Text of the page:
Creator |
Biswas, Sampoorna |
Publisher | University of British Columbia |
Date Issued | 2016 |
Description | For tackling the well known cold-start user problem in collaborative filtering recommender systems, one approach is to recommend a few items to a cold-start user and use the feedback to learn her preferences. This can then be used to make good recommendations to the cold user. In the absence of a good initial estimate of the preferences, the recommendations are like random probes. If the items are not chosen judiciously, both bad recommendations and too many recommendations may turn off a user. We study the cold-start user problem for the two main types of collaborative filtering methods -- neighbourhood-based and matrix factorization. We formalize the problem by asking what are the b (typically a small number) items we should recommend to a cold-start user, in order to learn her preferences best, and define what it means to do that under each framework. We cast the problem as a discrete optimization problem, called the optimal interview design (OID) problem, and study two variants -- OID-NB and OID-MF -- for the two frameworks. We present multiple non-trivial results, including NP-hardness as well as hardness of approximation for both. We further study supermodularity/submodularity and monotonicity properties for the objective functions of the two variants. Finally, we propose efficient algorithms and comprehensively evaluate them. For OID-NB, we propose a greedy algorithm, and experimentally evaluate it on 2 real datasets, where it outperforms all the baselines. For OID-MF, we discuss several scalable heuristic approaches for identifying the b best items to recommend to the user and experimentally evaluate their performance on 4 real datasets. Our experiments show that our proposed accelerated algorithms significantly outperform the prior art, while obtaining similar or lower error in the learned user profile as well as in the rating predictions made, on all the datasets tested. |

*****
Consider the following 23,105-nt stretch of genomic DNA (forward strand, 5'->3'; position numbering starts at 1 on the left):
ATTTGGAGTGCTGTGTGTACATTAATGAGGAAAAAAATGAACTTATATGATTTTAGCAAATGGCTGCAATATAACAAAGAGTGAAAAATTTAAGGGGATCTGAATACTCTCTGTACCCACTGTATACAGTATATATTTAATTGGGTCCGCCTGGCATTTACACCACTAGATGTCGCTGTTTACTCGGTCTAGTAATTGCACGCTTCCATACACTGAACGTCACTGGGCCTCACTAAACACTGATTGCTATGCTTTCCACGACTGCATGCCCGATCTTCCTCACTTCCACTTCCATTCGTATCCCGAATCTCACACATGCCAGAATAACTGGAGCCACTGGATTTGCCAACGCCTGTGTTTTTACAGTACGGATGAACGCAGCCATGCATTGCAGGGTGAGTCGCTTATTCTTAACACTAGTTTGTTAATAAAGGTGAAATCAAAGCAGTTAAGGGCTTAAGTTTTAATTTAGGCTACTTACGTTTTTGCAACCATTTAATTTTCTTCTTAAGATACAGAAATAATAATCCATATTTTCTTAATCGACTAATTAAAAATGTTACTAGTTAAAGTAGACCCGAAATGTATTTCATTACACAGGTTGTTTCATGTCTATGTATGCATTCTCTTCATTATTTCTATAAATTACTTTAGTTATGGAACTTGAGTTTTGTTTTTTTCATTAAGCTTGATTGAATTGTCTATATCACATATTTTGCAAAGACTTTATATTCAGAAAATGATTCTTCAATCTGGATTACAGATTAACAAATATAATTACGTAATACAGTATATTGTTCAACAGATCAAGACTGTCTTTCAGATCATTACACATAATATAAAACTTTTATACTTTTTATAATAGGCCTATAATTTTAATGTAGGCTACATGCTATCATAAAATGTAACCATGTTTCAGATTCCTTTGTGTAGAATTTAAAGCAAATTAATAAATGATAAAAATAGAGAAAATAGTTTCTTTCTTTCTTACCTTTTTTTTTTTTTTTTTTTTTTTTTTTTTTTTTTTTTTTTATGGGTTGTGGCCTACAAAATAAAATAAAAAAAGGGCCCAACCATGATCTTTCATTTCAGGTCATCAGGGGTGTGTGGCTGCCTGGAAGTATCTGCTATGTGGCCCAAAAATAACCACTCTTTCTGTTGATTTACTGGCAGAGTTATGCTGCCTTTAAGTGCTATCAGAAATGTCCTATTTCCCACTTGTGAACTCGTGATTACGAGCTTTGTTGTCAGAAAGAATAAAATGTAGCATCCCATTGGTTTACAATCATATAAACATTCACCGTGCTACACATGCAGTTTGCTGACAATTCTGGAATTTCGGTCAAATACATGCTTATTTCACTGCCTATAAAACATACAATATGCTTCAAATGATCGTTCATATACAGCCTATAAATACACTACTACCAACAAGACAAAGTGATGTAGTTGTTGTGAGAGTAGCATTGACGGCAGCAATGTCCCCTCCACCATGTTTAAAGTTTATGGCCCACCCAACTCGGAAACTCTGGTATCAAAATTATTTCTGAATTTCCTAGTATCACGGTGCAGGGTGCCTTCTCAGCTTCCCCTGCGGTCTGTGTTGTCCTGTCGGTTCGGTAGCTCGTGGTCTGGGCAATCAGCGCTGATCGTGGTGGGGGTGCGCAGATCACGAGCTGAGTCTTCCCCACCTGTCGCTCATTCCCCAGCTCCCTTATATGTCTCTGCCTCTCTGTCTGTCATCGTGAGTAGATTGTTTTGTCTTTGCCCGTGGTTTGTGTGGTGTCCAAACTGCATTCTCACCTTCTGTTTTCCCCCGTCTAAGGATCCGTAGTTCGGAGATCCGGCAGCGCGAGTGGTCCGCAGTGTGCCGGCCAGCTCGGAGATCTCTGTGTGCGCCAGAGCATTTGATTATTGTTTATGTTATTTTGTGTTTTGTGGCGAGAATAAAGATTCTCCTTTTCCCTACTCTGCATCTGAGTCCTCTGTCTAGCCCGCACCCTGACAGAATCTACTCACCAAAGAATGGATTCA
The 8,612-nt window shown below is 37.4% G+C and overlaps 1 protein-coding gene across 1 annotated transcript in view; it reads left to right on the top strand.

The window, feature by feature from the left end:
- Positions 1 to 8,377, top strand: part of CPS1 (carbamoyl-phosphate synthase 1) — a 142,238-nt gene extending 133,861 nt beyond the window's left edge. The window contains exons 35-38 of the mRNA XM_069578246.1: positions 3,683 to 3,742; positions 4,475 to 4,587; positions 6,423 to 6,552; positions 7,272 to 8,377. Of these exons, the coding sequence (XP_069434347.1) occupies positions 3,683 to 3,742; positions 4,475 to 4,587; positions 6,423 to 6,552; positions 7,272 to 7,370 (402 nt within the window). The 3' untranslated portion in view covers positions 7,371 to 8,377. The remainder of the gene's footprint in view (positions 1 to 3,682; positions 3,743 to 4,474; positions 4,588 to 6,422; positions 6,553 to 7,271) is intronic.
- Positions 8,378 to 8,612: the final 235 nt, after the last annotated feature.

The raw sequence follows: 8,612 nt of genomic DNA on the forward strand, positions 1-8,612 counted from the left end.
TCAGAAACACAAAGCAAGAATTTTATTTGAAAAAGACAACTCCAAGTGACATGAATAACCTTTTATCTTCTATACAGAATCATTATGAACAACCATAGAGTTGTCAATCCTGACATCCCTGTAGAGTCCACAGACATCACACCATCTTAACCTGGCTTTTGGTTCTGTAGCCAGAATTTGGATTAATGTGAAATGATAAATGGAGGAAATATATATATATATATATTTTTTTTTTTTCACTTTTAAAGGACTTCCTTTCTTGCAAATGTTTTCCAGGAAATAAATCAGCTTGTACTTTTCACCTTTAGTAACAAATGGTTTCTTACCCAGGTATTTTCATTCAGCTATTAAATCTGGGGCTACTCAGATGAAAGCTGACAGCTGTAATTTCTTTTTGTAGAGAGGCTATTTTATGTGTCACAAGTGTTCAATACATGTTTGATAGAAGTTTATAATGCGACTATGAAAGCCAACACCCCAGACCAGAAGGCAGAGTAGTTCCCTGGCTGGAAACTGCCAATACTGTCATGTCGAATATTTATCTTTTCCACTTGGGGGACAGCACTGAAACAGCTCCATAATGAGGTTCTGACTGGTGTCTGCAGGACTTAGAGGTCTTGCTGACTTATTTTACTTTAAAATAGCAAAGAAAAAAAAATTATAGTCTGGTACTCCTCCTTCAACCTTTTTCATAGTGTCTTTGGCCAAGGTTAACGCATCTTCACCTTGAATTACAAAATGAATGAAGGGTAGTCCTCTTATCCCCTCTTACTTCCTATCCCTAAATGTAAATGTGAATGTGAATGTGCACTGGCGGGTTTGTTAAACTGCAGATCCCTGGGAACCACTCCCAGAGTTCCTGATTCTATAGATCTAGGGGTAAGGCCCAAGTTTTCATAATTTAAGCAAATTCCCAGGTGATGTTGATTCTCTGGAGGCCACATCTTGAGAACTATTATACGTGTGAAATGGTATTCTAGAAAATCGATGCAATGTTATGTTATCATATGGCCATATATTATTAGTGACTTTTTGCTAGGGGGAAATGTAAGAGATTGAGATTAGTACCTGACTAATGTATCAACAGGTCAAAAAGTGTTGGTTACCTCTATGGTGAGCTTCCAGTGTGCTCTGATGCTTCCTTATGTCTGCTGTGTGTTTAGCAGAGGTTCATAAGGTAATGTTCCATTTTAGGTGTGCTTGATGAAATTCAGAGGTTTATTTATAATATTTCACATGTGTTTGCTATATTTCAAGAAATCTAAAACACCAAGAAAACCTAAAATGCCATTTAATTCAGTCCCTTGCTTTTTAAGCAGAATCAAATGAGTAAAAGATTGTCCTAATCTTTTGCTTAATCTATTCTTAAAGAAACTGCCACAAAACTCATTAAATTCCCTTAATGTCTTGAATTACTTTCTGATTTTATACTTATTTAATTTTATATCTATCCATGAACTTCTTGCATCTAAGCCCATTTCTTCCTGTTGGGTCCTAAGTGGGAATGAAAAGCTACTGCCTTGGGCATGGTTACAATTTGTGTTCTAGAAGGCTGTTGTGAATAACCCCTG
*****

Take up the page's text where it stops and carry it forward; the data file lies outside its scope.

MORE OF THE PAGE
Genre |
Thesis/Dissertation |
Type |
Text |
Language | eng |
Date Available | 2018-01-31 |
Provider | Vancouver : University of British Columbia Library |
Rights | Attribution-NonCommercial-NoDerivatives 4.0 International |
DOI | 10.14288/1.0340630 |
URI | http://hdl.handle.net/2429/60254 |
Degree |
Master of Science - MSc |
Program |
Computer Science |
Affiliation |
Science, Faculty of Computer Science, Department of |
Degree Grantor | University of British Columbia |
GraduationDate | 2017-02 |
Campus |
UBCV |
Scholarly Level | Graduate |
Rights URI | http://creativecommons.org/licenses/by-nc-nd/4.0/ |
AggregatedSourceRepository | DSpace |